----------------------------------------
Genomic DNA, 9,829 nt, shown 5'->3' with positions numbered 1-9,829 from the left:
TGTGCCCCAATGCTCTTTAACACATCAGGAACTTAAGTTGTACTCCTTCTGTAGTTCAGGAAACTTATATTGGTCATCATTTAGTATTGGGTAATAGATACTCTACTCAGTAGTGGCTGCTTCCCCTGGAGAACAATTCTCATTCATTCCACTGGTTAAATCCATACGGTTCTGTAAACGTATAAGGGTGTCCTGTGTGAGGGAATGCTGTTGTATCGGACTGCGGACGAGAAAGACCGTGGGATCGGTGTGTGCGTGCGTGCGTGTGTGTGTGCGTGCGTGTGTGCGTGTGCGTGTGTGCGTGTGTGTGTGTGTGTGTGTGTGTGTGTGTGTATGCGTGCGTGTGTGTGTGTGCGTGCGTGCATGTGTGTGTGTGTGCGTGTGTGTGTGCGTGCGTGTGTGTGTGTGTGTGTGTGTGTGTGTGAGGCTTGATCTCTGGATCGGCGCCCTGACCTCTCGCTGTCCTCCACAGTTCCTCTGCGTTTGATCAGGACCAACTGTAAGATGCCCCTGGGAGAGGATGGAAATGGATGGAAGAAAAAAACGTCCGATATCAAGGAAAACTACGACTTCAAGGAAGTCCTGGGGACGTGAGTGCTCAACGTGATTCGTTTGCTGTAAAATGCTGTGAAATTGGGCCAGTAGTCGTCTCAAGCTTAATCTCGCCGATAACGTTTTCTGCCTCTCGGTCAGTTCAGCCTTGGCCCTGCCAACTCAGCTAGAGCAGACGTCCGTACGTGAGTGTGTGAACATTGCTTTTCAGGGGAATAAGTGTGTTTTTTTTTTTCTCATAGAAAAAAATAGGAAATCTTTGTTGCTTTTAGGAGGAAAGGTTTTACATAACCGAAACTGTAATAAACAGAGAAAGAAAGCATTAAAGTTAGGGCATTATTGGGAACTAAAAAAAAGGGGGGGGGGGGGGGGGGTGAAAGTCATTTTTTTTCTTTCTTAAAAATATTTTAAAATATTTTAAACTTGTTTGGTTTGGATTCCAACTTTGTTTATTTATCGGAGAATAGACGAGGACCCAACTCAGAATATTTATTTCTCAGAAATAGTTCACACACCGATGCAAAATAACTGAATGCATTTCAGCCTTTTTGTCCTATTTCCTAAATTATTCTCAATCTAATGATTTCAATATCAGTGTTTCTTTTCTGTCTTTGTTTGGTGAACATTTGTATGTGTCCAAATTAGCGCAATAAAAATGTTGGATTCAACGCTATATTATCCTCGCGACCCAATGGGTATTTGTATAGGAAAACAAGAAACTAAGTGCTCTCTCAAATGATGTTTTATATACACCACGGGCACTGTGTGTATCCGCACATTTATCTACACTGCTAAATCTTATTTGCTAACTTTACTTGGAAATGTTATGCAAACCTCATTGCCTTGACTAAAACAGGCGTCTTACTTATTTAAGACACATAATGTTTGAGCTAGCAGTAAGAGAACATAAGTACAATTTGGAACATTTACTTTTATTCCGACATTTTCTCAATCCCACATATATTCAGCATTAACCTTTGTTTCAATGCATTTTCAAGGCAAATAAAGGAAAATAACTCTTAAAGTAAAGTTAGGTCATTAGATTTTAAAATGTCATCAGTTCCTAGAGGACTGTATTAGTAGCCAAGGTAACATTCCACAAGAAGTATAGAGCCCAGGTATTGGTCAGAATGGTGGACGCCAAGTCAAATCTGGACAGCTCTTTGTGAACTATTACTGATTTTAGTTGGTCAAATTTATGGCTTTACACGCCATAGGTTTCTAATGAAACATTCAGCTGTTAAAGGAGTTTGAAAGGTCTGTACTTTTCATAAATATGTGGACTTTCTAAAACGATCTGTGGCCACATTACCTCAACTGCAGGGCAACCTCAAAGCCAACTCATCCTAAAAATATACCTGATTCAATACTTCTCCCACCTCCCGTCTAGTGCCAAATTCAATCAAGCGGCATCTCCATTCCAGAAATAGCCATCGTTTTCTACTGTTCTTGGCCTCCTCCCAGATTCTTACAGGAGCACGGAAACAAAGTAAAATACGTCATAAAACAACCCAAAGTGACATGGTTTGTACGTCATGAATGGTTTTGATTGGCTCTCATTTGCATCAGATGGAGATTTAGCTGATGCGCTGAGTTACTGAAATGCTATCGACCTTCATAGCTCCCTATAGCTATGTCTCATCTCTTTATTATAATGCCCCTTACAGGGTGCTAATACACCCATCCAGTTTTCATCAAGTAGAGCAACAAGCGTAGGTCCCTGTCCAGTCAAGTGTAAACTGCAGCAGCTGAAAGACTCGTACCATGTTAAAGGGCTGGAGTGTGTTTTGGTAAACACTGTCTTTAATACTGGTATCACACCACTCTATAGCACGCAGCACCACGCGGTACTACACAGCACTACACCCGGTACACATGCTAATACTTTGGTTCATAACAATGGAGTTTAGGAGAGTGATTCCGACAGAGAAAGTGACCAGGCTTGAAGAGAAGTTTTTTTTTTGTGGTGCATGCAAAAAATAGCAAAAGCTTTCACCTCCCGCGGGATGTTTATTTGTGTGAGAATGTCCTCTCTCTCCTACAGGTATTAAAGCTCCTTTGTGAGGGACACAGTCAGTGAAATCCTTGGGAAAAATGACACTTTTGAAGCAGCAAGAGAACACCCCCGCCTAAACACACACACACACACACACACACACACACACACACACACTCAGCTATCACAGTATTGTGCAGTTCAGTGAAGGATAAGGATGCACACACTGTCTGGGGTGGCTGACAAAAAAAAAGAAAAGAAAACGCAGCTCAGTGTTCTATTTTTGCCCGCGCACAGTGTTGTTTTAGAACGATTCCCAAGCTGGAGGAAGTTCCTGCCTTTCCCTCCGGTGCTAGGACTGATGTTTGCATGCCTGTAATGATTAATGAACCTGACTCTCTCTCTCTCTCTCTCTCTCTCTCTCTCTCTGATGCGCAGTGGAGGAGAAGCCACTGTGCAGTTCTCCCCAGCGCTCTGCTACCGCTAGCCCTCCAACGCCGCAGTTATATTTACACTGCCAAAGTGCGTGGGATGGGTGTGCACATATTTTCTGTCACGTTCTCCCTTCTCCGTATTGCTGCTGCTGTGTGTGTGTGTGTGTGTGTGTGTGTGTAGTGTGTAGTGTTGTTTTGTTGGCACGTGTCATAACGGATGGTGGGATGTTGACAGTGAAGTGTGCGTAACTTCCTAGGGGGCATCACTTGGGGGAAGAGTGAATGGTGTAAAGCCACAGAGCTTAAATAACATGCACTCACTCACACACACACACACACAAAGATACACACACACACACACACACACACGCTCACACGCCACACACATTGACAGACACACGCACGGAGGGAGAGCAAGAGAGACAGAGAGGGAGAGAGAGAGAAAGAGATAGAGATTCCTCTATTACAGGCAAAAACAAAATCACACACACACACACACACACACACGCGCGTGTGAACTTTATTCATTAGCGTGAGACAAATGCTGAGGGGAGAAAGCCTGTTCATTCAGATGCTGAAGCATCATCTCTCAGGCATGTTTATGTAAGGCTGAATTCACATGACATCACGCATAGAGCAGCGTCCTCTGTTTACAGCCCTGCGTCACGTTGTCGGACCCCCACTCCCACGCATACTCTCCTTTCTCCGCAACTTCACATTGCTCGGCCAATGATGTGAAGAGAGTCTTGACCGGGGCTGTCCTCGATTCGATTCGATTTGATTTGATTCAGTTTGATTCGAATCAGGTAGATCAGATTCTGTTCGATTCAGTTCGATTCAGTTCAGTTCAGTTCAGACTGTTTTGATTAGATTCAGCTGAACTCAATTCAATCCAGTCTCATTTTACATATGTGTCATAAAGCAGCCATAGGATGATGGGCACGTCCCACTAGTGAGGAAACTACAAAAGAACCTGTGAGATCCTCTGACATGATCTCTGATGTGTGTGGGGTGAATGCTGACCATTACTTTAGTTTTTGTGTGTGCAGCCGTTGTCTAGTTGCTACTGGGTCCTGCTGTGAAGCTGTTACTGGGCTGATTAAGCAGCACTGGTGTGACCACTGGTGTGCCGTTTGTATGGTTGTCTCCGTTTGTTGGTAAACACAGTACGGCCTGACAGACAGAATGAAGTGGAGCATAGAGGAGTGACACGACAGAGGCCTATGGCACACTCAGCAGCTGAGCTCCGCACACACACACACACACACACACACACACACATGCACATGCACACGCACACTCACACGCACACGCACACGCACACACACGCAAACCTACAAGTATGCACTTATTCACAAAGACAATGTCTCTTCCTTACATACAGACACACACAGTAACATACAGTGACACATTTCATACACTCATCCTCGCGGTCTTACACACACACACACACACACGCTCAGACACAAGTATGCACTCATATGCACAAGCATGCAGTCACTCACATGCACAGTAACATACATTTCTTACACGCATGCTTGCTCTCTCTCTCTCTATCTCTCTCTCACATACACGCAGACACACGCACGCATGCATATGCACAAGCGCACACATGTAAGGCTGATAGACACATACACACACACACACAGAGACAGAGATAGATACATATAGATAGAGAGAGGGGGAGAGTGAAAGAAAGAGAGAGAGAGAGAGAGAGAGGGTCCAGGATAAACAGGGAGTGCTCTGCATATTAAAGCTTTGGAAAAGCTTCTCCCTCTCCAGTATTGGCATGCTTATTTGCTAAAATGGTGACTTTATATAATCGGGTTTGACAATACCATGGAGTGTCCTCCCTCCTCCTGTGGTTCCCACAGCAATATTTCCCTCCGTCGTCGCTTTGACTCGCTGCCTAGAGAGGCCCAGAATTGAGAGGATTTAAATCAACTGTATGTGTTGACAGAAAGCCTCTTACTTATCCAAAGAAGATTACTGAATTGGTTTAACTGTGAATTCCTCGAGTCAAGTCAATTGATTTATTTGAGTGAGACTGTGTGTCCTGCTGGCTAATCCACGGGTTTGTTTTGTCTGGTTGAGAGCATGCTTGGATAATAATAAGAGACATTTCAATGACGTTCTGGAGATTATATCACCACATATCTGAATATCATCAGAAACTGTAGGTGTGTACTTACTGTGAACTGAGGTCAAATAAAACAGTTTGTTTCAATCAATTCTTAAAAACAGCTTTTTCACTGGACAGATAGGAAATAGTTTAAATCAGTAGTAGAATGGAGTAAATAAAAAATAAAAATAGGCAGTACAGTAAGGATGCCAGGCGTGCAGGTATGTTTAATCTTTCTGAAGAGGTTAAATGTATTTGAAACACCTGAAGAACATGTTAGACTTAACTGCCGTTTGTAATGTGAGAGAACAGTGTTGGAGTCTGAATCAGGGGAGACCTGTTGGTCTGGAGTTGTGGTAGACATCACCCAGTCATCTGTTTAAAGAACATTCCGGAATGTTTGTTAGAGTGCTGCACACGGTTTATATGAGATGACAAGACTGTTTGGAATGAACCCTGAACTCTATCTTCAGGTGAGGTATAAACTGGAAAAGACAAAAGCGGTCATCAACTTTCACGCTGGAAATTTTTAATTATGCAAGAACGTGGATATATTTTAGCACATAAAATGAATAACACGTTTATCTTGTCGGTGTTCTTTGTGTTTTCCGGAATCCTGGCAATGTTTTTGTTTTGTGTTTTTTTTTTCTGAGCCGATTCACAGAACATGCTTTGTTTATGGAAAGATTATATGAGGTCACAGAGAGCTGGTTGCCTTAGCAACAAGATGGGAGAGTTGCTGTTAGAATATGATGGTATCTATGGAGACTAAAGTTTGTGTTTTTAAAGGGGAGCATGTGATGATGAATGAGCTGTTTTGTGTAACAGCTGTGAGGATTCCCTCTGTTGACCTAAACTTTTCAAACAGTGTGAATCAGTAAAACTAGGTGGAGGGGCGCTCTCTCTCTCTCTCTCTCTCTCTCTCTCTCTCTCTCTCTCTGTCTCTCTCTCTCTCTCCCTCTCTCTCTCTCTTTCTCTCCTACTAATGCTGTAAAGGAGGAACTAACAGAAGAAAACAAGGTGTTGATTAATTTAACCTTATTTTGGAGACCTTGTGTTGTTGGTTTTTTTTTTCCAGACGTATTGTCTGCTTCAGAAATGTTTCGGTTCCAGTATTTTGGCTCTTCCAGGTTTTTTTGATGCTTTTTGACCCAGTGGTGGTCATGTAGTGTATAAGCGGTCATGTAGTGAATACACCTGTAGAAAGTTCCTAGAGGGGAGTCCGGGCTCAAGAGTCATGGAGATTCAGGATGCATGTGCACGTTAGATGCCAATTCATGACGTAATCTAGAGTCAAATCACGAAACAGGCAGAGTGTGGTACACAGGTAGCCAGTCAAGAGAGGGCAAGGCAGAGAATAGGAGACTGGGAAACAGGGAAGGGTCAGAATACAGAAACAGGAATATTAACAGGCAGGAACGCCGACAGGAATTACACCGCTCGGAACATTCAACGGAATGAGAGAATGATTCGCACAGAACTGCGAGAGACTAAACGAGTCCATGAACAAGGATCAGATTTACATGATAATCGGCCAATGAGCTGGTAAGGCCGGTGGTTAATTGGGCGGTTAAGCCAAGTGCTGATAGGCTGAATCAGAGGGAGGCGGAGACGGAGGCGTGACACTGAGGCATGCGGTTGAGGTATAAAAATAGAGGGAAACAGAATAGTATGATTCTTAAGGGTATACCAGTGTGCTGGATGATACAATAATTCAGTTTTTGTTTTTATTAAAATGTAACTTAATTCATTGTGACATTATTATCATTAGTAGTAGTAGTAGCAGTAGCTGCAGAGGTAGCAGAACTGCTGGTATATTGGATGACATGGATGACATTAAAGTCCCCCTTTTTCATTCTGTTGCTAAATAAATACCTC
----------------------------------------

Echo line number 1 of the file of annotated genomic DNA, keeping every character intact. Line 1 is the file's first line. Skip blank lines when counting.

Genomic DNA, 9,829 nt, shown 5'->3' with positions numbered 1-9,829 from the left: